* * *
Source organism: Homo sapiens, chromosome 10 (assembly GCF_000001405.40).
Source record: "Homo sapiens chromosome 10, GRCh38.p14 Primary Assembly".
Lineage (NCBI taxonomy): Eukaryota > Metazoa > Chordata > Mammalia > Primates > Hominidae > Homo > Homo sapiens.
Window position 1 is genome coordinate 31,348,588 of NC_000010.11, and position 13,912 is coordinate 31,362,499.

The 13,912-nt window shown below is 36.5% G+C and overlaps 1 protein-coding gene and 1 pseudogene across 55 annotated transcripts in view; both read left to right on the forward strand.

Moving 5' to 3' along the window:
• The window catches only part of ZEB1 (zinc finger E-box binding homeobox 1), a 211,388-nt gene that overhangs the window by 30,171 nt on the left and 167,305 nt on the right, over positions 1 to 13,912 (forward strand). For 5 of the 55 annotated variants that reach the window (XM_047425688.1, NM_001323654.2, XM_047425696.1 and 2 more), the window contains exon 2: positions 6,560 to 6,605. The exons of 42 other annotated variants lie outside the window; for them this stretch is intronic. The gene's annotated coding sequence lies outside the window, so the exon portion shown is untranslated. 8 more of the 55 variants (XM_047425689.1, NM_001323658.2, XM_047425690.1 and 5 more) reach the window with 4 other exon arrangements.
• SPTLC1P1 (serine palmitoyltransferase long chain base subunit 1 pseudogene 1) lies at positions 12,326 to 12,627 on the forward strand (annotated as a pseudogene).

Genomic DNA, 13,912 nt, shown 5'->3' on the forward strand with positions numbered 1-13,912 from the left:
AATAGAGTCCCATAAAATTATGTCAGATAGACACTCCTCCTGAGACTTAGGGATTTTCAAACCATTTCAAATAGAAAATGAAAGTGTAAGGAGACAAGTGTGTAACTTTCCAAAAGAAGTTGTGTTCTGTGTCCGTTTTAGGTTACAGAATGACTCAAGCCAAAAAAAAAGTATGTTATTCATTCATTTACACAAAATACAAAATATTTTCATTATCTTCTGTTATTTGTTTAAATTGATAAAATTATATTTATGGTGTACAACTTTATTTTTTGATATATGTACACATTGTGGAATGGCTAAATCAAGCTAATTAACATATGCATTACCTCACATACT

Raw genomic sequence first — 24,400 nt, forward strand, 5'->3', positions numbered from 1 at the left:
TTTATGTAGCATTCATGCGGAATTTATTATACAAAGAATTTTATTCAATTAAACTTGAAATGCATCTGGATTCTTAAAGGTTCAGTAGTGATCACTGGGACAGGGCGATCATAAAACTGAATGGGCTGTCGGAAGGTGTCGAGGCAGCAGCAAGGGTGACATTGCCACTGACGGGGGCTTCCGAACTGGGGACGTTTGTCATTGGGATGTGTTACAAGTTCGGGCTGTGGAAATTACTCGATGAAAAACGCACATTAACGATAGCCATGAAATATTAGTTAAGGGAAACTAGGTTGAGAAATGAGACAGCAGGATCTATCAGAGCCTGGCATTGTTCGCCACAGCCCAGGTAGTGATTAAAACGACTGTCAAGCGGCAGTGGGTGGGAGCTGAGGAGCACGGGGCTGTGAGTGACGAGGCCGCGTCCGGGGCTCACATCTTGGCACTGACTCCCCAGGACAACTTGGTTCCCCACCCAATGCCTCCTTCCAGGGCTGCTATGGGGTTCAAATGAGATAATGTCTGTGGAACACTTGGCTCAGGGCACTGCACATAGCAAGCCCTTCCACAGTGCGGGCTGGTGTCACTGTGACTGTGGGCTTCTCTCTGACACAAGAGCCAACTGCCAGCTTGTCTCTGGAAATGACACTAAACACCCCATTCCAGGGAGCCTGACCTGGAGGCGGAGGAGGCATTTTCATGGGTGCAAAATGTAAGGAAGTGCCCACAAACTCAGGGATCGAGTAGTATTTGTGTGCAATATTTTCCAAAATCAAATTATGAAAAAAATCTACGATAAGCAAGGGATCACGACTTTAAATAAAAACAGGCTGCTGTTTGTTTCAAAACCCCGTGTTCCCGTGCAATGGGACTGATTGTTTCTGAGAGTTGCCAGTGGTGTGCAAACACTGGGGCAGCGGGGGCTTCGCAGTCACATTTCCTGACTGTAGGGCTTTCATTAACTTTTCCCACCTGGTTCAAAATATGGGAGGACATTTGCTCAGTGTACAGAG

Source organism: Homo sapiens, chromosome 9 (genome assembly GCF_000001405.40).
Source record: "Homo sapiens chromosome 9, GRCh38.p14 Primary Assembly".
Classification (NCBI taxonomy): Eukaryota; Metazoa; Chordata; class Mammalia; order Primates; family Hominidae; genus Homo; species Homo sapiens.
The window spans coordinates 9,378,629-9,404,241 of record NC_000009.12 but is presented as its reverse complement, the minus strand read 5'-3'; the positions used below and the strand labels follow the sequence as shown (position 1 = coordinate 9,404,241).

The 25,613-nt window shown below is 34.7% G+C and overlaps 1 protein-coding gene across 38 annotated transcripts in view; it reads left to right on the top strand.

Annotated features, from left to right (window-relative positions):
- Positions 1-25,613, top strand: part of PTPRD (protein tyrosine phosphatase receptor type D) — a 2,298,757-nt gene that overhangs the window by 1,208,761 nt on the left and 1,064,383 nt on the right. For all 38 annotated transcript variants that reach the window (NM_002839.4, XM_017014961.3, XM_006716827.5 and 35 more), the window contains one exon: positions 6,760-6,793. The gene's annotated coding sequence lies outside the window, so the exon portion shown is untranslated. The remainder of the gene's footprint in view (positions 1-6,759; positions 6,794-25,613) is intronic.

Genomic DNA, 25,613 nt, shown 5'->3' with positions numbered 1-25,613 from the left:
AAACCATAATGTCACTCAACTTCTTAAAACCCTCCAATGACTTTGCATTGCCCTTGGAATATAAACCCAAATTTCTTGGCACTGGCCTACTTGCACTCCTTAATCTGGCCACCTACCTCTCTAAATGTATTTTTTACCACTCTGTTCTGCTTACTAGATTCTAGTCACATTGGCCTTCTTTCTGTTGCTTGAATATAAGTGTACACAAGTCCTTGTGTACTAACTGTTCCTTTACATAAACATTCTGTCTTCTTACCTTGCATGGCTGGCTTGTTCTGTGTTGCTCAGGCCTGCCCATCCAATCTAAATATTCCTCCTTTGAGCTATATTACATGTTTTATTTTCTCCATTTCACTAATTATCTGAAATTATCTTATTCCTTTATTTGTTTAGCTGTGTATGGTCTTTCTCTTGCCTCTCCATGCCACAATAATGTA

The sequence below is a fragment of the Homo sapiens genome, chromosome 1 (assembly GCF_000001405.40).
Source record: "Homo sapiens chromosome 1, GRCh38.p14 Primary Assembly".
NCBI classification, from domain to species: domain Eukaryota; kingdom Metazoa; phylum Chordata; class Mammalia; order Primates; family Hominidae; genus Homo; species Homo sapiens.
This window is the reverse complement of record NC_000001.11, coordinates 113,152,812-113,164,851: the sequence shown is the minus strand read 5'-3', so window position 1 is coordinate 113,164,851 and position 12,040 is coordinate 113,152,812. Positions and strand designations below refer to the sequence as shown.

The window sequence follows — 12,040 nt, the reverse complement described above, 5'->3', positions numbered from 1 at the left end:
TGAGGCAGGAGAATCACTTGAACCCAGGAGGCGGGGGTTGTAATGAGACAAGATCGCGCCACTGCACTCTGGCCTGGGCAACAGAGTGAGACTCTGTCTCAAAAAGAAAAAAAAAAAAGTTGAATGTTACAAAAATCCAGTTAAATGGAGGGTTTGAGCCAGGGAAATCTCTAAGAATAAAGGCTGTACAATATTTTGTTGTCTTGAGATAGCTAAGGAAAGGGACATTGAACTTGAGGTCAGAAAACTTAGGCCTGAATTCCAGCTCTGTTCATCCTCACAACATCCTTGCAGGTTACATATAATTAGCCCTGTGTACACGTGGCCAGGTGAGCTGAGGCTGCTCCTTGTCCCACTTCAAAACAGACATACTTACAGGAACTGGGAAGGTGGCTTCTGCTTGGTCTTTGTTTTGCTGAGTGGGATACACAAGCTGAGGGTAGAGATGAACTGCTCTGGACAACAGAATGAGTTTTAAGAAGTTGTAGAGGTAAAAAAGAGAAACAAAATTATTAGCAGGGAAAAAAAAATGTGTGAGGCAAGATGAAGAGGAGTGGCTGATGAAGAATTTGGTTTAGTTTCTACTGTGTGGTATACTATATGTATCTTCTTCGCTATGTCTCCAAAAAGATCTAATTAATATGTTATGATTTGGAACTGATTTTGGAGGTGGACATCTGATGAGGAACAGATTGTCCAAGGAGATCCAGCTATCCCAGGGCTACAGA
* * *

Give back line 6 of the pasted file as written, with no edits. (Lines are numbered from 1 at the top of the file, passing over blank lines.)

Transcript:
Moving 5' to 3' along the window: